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Organic worries about GMOs
March 13, 2000
Finding organic support
Winnipeg Free Press
Columnist Mitchell writes that local organic bakery owners are now worried that genetically modified ingredients will start creeping into their suppliers' fields, and so, they have put out flyers explaining why their customers should question genetically modified (GM) food. The bakery is not alone. Despite (or perhaps because of) government support for genetically modified crops, demand for organic food is increasing by leaps and bounds, about 25 per cent per year in Canada, while the estimated value of organics has doubled in the United States in three years, from $3 billion to $6 billion.
Mitchell says the bakery donated cookies to people who went there to hear Brewster Kneen, a British Columbia agriculture and food journalist, when he came to Winnipeg last week. Mr. Kneen, author of a new book, Farmageddon, says that weeds in genetically modified crop fields are already becoming herbicide resistant. He noted that genetically modified crops are changing not only nature, but corporate culture as well. Despite the rhetoric that free trade enhances competition, international trade rules are being tweaked to do just the opposite, to cement global patent monopolies under trade liberalization mechanisms like the World Trade Organization. As a result, consumers and farmers are starting to feel like powerless serfs, while multinational bio-tech corporations are transforming biodiversity into "genetic resources."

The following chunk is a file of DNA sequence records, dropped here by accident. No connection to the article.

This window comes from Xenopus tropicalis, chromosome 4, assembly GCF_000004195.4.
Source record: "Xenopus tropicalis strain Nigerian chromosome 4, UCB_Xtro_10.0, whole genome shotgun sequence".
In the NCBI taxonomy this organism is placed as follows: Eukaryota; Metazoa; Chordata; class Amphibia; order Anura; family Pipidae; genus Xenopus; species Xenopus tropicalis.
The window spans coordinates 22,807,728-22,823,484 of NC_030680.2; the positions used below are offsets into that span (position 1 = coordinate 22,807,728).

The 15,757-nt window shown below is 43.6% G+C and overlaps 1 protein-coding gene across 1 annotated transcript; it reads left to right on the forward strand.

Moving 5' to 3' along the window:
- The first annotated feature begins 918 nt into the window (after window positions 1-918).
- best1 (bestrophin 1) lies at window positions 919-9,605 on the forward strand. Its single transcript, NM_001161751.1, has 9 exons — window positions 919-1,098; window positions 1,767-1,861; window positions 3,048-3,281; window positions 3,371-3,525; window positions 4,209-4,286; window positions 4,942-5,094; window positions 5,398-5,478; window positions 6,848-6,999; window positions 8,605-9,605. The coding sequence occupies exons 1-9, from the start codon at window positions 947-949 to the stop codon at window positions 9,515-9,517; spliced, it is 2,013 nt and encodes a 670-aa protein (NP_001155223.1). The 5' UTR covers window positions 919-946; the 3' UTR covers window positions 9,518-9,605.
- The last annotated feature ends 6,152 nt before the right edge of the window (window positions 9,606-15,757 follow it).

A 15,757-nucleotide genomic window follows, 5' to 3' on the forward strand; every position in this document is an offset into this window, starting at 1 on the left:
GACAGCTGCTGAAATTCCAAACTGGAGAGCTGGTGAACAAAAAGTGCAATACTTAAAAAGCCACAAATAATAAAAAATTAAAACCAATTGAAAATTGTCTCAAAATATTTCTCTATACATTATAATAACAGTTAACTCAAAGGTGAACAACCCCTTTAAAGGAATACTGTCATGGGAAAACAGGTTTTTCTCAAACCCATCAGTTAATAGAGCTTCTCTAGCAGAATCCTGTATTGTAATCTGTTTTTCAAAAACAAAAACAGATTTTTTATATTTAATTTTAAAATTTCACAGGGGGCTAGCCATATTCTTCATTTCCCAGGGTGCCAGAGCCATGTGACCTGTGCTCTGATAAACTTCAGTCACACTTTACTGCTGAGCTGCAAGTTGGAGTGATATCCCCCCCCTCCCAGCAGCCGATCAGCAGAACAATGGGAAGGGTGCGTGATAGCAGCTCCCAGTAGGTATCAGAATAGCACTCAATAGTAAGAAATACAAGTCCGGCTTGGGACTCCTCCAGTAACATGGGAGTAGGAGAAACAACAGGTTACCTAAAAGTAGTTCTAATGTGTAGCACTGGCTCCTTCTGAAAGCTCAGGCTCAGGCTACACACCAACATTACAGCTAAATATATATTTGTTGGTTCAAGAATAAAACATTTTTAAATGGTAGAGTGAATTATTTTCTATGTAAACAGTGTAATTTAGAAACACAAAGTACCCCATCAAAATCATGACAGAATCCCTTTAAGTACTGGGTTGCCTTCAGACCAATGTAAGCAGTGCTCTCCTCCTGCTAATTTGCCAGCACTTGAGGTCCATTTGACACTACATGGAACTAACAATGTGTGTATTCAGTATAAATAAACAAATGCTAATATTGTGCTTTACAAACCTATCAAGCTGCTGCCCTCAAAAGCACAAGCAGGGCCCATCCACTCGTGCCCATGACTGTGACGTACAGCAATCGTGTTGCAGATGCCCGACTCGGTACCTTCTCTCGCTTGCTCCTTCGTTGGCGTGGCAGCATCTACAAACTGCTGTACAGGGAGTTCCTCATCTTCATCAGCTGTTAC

Mr. Kneen questions whether the Canadian Food Inspection Agency is in a conflict of interest because it reports to the federal agriculture minister, whose job is to promote crops, the genetic makeup of which has been altered so that they soak up companies' pesticides with increased tolerance. Mitchell says that an independent group of Canadian scientists and academics says that 70 per cent of 42 GM crops in Canada were not tested for toxicity and that none of them were tested for allergenic properties. Their paper, Food Safety of GM Crops in Canada: Toxicity and Allergenicity, written by University of Guelph researcher Dr. Ann Clark, claims that "all conclusions of safety regarding toxicity and from allergenic responses were based entirely on inferences and assumptions." A recent poll conducted for The Council of Canadians by Environics found that 75 per cent of people who are familiar with genetically engineered foods are worried about their safety and 94 per cent feel Canada should be able to refuse to import GM foods if there are concerns about health or environmental safety. At a world biodiversity convention in Montreal at the end of January, 160 countries gathered to develop protocol on GM organisms and food.
Mark Ritchie, President
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